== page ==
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SiC: Survival Of The Fittest?

Following the demise of SemiSouth, what does the future hold for other SiC power transistor manufacturers, asks Compound Semiconductor.
In March, it announced a $18m capacity expansion; in May, it sampled the industry's first 650V SiC JFET power transistors. But in October, the US-based developer of SiC high power transistors, SemiSouth, closed.

To say the sudden shutting of the Mississippi University spin-off was a surprise and a disappointment to many in the industry would be an understatement.

Local newspapers reported the ninety job losses and key investor Power Integrations wrote off its 2010 investment. Germany-based news website, elektroniknet.de, has aired the possibility of a buyout, but chief-technology officer, Jeffrey Casady's move to SiC semiconductor heavyweight, Cree, doesn't raise many hopes.

So what will be the impact on the SiC device industry? As Philippe Roussel, analyst at France-based Yole Développement puts it: “This is bad news for the industry. SemiSouth was promising a lot, they were a key competitor to Cree, and finally they fail. Psychologically speaking, this is not a good sign."

Roussel suggests a key reason for SemiSouth's demise was its size. With a headcount of at least 100, manpower-wise the company was significantly larger than its counterparts; for example, United Carbide and GeneSiC, both in the US, hire no more than two dozen employees.

And while many express shock, industry re-shaping has been rife with the last two years peppered with mergers and acquisitions. For example, in 2011, US semiconductor giant Fairchild bought Sweden-based TranSiC, with Germany-based semiconductor heavyweight Infineon buying SiCED, Germany, soon afterwards.

Despite industry consolidation, myriad device makers remain, jostling for market-share in an industry that arguably has yet to truly take off. While manufacturers of PV inverters have been snapping up SiC devices at an unexpectedly high rate the electric vehicle industry has yet to do the same.

The jury is still out on whether automotive-related businesses will opt for SiC transistors or skip the technology and adopt GaN or silicon variants instead. And in the meantime, Roussel expects more industry casualties.

“I have a suspicion that other companies may close down as well. A big question mark still exists whether SiC will be implemented in the electric vehicle and hybrid electric vehicle market," he says. “Until this happens, the market size will be limited and is there enough space here for ten to fifteen companies? For the big names such as Infineon and Cree I have no doubt they will survive, for smaller companies, I just don't know."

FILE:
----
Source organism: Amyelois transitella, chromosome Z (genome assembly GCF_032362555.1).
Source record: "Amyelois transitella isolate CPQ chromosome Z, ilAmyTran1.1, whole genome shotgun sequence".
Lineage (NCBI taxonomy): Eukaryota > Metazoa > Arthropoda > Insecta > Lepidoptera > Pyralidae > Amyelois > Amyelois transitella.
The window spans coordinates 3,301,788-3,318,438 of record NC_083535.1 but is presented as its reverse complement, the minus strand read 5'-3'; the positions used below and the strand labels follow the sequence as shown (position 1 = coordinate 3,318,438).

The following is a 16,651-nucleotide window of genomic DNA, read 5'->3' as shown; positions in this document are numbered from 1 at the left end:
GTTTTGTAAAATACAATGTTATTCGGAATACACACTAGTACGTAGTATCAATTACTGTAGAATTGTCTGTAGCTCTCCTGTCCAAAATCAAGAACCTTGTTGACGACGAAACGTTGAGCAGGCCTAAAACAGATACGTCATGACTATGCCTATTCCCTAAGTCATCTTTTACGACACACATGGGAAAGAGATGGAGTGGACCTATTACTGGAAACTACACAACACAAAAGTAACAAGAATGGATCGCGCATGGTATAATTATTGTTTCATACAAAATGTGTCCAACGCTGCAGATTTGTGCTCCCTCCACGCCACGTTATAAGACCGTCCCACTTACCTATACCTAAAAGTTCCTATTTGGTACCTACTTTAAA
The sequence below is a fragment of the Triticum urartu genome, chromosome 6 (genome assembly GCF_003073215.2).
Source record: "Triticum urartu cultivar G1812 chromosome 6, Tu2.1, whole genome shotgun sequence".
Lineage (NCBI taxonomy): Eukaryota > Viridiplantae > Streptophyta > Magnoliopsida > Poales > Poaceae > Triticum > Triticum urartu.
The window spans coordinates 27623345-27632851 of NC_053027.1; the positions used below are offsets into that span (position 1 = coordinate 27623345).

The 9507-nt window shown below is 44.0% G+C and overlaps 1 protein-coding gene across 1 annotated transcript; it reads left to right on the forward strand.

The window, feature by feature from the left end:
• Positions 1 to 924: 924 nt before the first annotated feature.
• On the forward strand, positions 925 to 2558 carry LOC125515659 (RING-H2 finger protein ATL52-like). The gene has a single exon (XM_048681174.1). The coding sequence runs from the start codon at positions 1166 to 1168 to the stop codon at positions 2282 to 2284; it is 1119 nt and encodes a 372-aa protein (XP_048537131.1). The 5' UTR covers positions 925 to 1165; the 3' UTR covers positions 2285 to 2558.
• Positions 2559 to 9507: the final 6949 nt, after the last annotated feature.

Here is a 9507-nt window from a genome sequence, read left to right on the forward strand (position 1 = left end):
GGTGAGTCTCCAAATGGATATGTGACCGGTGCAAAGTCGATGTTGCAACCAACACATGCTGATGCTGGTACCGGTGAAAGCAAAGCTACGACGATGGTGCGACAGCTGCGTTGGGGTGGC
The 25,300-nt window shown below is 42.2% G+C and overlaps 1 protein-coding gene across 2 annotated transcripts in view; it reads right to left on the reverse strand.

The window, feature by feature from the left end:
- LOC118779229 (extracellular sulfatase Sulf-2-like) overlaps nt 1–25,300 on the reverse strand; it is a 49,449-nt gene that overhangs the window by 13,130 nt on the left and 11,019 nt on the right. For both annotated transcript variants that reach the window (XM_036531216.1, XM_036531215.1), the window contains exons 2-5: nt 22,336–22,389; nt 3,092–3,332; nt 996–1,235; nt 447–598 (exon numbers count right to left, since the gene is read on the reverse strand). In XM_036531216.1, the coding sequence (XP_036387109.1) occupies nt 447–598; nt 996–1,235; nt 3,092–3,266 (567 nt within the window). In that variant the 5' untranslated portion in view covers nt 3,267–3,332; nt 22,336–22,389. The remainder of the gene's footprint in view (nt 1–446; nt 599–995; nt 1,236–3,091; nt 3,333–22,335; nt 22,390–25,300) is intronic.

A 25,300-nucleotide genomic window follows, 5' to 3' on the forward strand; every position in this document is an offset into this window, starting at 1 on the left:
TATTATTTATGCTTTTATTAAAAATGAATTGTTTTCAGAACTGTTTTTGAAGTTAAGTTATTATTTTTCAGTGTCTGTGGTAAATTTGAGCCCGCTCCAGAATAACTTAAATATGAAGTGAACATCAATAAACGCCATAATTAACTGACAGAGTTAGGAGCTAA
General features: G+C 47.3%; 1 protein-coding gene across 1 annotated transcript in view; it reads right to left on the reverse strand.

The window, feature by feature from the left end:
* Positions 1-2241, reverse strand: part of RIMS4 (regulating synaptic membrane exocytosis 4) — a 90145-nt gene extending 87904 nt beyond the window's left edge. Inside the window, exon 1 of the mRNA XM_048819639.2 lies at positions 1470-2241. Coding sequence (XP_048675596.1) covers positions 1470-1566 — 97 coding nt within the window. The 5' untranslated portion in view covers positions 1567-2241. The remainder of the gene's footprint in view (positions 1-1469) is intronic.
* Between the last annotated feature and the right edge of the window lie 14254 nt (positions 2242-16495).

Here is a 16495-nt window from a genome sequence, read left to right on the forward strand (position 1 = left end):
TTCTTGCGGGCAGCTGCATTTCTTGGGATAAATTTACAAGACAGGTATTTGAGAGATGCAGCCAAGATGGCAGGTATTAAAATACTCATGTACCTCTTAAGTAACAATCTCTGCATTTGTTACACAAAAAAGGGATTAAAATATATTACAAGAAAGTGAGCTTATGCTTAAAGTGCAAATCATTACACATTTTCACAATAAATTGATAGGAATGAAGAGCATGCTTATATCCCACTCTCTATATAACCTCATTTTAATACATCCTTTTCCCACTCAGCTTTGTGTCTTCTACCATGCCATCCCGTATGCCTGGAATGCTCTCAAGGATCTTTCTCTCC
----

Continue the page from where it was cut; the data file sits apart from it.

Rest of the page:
Will the likes of Toyota and other electric automotive-related manufacturers choose SiC transistors? Device manufacturers can only wait and see. Photo credit: Mariordo (Mario Roberto Durán Ortiz)

 

Industry winners

One factor set to influence which industry player will survive is its flavour of transistor. To date, businesses are focusing on MOSFETs, JFETs, BJTs and IGBTs.

Without a doubt, Cree leads the MOSFET pack with other developers including Mitsubishi Electric, Fuji Electric, Rohm, Toshiba, ST Microelectronics and Shindengen, Japan. Meanwhile, Shindengen and Fairchild are also working on BJTs while United SiC, for one, forges ahead with the IGBT.

SemiSouth was focussing on SiC JFETs – is this where it went wrong? The business frequently touted easier and cheaper manufacturing as a key advantage of this transistor but on the flip-side its vertical structures required non-standard driver schemes. In contrast MOSFETs are discrete devices offering chip-to-chip replacement with an IGBT or silicon MOSFET.

“JFETs are normally-on devices, and as far as we know, this is not welcomed in the industry," says Roussel. “SemiSouth designed a normally-off device that was going through qualification. This is a guess, but maybe the product didn't reach expectations, especially compared to the MOSFET. Its JFET was very unique."

Indeed, Infineon, also working on JFETs, claims its horizontal architecture uses an easier drive scheme. Roussel concurs, highlighting how the company's JFET uses a Si MOSFET to make it a normally-off device.

“We now have two MOSFET providers - Cree and Rohm - delivering off-the-shelf products," he adds. “This is the holy grail for system integrators... so maybe the industry asked the question, why should I choose your JFET?"

Earlier this month, Cree unveiled its first commercially available SiC power module targeting solar inverters as well as industrial motor drives, high power converters and uninterruptible power supplies. Life in the SiC device industry goes on.

But as Roussel concludes: “The market will live without SemiSouth, but will the industry become cautious and think, 'this company was so wonderful so why did it fail?' We now have to convince manufacturers that this SiC IC technology is robust and can deliver."



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